U.S. President Donald Trump has agreed to meet Iranian leaders “anytime they want to” and without preconditions, an announcement of his that comes in the context of recent tensions between Washington and Tehran.
"I believe in the meeting, I would certainly meet with Iran if they wanted to meet," Trump said at a White House joint press conference with visiting Italian Prime Minister Giuseppe Conte on Monday.
"I don't know that they're ready yet. I ended the Iran deal. I do believe that they'll probably end up wanting to meet," the US president said and added that a meeting with Rouhani would be "good for the country, good for them, good for us, and good for the world.”
Meanwhile, Secretary of State Mike Pompeo said following Trump’s remarks that “if the Iranians demonstrate a commitment to make fundamental changes in how they treat their own people, reduce their malign behavior, can agree that it's worthwhile to enter into a nuclear agreement that actually prevents proliferation, then the president said he's prepared to sit down and have the conversation with them."
"In his first major foreign policy speech as secretary of State two months ago, Pompeo set 12 demands for conducting new talks with Iran which was found by Tehran as a serious obstacle blocking the way for reaching a new deal. Tonight President Trump with his remarks obviously removed the obstacle and paved the way for a new round of direct talks between Tehran and the White House, showing green light to Iranian counterparts," Farhad Daneshvar, economic expert and co-founder of AzerInvest Consulting Group told Caspian News.
In a response to Trump’s statement, Hamid Aboutalebi, an advisor to the Iranian president, posted to Twitter, “Respecting the Iranian nation's rights, reducing hostilities and returning to the nuclear deal are steps that can be taken to pave the bumpy road of talks between Iran and America.”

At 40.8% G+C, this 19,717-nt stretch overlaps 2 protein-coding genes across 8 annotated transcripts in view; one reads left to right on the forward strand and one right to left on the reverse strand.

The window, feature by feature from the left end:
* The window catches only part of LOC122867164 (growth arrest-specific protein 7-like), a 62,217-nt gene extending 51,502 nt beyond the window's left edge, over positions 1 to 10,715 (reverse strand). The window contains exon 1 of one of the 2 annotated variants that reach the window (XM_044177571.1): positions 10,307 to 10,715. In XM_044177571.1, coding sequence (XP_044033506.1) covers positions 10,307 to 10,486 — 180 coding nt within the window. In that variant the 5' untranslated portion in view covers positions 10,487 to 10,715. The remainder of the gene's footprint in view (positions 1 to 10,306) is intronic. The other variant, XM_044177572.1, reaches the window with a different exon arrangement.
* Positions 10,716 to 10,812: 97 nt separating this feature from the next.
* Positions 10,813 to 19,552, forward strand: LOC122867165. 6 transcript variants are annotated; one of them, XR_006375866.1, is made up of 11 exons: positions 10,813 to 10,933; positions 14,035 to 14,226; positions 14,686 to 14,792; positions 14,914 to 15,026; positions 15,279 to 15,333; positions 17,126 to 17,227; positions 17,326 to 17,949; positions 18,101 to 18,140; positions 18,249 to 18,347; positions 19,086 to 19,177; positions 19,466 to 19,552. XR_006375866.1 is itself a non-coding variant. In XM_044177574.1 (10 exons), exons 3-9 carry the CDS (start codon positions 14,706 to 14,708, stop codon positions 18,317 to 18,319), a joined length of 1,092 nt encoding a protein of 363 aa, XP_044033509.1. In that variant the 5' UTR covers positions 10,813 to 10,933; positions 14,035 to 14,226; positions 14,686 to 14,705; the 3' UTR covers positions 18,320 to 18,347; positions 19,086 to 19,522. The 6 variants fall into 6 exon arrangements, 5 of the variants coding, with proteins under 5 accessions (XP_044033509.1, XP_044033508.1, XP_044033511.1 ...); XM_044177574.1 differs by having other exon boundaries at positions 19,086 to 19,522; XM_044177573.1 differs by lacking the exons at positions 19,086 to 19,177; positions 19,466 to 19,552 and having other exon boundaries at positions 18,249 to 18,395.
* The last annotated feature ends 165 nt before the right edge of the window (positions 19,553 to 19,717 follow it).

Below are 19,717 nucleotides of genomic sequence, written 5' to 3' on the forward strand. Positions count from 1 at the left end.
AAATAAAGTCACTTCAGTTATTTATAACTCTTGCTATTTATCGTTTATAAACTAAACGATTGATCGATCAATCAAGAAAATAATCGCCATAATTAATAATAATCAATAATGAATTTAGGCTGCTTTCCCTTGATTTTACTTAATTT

Tensions between Iran and the U.S. have been on the rise since May, after Trump announced the U.S.’ withdrawal from the 2015 Iran nuclear deal, called the Joint Comprehensive Plan of Action (JCPOA). Once again, Iran will once face tough economic sanctions, which are expected to be piled on by the U.S. and go into full effect in November. The Trump administration is aiming to tie a new nuclear agreement to limits on Iran's ballistic missile program and its role in regional conflicts in the Middle East, including its support to proxy groups such as Hezbollah.
In a tweet posted on July 22, Trump addressed Iranian President Hassan Rouhani in an all-capital letters posting: “NEVER, EVER THREATEN THE UNITED STATES AGAIN OR YOU WILL SUFFER CONSEQUENCES.” Earlier Rouhani had threatened to shut down the Strait of Hormuz, the world's busiest sea lane for oil exports, if the United States goes through with the oil-related sanctions, which would severely weaken Iran’s already-beleaguered economy.
Yemen's Iranian-backed Houthi rebels forced Saudi Arabia to suspend oil shipments through a nearby strait in the Red Sea last week after they attacked a pair of Saudi tankers. The recent visit of Omani Foreign Minister Yusuf bin Alawi to the U.S. and his meeting with Defense Secretary James Mattis have fueled speculations about the sultanate’s mediation in resolving the existing disputes between the hostile countries, according to the Baku-based Institute for Strategic Analysis.
Oman is a Persian Gulf Arab state that maintains friendly ties with both the U.S. and Iran, and has acted as important, behind-the-scenes go-between for the two countries that had severed diplomatic relations in 1980.
On July 18, the Iranian president’s Chief of Staff, Mahmoud Vaezi, claimed that during a visit to New York for a United Nations General Assembly meeting in September 2017, Iranian President Hassan Rouhani received eight requests from his U.S. counterpart Donald Trump for a meeting, according to Iran’s Tasnim news agency.